January 2, 2006

Nesting into SQL

It's perfectly plain in Buneman et al.'s "Comprehension Syntax", but I didn't realize it until now: Links's list/bag/set comprehensions don't correspond to SQL. There are simple expressions, using only comprehensions and no fancy language features, that cannot be compiled directly into SQL, because SQL's relations are always flat, whereas the structures our comprehensions build can be nested. To wit:

for x <- t in
  [(, for y <- s where y.t_id = in [])]

This should give us a list of pairs, the first of which is the name attribute of a thing in t and the second of which is a list of corresponding id values taken from s. But SQL has no structure directly corresponding to a "list of tuples of lists."

Currently, the Links interpreter will simply decline to optimize these comprehensions, leading to a single query against the table t and as many queries against s as there are rows in t. This is abysmal; it's distinctly worse than coding in PHP where at least you can write one efficient query.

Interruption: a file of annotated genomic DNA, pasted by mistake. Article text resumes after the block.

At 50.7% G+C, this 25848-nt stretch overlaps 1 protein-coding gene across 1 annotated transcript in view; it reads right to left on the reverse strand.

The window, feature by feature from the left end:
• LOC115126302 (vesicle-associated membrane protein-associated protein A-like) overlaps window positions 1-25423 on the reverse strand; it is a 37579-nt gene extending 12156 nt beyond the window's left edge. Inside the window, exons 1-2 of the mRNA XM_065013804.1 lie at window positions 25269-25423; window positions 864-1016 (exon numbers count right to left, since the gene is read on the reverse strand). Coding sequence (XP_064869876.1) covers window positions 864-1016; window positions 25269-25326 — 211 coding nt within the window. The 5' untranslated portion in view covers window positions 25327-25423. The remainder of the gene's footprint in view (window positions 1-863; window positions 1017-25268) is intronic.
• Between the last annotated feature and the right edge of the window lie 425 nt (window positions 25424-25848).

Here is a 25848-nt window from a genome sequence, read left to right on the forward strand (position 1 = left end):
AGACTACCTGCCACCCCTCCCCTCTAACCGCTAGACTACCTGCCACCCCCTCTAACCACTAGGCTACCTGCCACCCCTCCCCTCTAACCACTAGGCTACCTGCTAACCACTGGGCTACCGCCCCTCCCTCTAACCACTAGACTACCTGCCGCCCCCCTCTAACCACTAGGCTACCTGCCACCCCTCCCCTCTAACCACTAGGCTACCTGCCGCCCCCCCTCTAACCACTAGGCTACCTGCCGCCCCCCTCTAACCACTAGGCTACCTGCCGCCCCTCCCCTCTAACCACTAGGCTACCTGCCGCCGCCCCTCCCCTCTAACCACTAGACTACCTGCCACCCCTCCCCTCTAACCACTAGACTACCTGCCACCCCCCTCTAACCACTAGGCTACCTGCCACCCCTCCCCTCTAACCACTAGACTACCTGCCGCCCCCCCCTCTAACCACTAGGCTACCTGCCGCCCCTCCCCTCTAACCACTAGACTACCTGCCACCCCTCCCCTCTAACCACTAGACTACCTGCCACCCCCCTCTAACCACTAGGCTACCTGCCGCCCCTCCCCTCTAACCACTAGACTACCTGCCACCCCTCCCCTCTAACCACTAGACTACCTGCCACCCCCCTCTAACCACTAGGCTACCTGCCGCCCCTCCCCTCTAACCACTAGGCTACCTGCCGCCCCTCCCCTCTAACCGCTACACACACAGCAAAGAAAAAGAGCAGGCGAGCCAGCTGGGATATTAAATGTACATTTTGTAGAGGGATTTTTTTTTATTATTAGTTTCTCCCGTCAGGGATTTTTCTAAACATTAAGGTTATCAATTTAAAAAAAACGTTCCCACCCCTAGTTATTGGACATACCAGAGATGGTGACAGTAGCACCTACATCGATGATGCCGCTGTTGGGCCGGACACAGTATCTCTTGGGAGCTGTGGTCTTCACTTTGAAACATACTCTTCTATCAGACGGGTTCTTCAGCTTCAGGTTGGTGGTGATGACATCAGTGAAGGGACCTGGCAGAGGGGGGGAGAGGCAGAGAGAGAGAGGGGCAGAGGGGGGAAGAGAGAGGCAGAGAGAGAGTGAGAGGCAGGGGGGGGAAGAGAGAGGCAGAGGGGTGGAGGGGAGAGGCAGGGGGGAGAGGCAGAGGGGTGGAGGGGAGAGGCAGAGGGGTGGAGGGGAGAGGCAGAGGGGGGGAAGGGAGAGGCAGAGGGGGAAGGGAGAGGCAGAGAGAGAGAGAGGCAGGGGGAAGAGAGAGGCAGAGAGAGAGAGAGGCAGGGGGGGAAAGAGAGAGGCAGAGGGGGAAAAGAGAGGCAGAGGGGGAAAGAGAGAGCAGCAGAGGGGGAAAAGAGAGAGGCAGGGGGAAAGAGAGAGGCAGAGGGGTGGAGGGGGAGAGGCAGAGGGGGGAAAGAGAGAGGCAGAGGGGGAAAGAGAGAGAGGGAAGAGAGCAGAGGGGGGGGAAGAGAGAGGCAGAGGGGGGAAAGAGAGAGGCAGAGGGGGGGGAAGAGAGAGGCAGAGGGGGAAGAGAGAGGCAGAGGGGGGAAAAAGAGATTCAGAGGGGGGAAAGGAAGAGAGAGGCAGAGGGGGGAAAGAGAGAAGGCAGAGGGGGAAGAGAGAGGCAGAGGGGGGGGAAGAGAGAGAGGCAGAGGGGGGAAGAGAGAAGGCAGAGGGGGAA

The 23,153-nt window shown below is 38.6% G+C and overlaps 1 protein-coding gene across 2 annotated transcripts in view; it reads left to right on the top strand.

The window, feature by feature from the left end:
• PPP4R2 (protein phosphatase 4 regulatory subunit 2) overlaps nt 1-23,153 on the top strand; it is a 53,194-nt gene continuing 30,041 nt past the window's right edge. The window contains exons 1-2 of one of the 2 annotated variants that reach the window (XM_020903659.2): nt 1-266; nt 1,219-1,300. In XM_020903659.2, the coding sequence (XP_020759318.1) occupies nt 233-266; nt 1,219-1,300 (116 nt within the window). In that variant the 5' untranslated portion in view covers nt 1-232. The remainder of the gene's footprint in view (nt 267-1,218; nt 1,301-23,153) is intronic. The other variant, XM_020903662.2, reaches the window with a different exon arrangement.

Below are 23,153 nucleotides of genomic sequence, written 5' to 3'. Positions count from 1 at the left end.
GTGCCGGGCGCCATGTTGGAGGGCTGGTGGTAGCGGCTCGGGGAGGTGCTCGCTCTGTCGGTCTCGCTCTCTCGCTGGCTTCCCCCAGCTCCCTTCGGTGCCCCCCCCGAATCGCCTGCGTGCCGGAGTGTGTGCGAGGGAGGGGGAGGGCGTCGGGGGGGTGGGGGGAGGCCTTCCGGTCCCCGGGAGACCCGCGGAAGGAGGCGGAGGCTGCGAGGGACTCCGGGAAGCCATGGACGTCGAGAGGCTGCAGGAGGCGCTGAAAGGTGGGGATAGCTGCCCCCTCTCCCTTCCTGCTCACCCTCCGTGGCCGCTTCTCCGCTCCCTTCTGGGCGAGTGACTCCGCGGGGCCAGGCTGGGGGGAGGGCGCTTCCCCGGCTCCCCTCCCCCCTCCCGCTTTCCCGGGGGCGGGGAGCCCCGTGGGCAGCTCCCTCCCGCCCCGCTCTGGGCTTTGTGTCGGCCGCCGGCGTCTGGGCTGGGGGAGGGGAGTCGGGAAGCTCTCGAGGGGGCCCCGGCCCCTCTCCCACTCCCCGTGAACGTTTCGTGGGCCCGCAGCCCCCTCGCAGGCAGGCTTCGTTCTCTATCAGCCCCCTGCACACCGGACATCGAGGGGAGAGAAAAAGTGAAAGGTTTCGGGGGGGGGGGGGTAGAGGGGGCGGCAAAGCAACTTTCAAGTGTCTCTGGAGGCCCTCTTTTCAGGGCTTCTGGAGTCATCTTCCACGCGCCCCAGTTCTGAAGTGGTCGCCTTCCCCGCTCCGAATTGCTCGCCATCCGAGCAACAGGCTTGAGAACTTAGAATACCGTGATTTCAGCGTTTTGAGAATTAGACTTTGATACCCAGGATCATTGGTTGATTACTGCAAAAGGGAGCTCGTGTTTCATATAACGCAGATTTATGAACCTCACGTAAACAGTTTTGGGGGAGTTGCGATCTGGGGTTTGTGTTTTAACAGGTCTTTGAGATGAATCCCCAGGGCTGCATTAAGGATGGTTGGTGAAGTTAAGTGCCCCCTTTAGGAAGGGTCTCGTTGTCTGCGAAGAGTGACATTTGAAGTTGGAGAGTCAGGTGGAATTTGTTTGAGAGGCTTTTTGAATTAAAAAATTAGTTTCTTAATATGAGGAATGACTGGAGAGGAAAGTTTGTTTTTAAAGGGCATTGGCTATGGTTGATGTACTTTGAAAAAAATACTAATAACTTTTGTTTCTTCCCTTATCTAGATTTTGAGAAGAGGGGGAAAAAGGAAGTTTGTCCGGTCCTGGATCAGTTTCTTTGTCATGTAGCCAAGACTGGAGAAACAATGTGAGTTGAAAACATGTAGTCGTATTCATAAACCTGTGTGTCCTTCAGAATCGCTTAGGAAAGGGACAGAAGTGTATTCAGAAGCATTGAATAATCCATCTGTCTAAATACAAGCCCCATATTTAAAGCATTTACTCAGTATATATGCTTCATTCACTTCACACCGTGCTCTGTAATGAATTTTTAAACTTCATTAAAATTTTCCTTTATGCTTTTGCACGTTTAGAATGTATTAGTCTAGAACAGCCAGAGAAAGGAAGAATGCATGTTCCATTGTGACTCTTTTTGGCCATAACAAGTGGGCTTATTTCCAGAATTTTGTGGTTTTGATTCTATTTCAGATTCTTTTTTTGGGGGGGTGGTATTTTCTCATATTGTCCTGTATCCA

I see two plausible solutions; one is to modify Links to bring it into line with SQL's model. I'm not too fond of this; ruling out nested structures across the board would be unacceptable, and creating a sub-language for queries, which contained only flat relations, would diminish the Links goal of unifying the algorithmic language with the query language.

Alternatively, and much better, we could do the join, and then post-process the results to group them into the proper structure. In this case, the query would be

select, from s, t where s.t_id = order by

And the post-processing might be

fun grouper(row, accum)
    if accum <> [] && == hd(accum).name 
    then [{name =; id = []++hd(accum).id}]++tl(accum)
    else [{name =; id = []}]++accum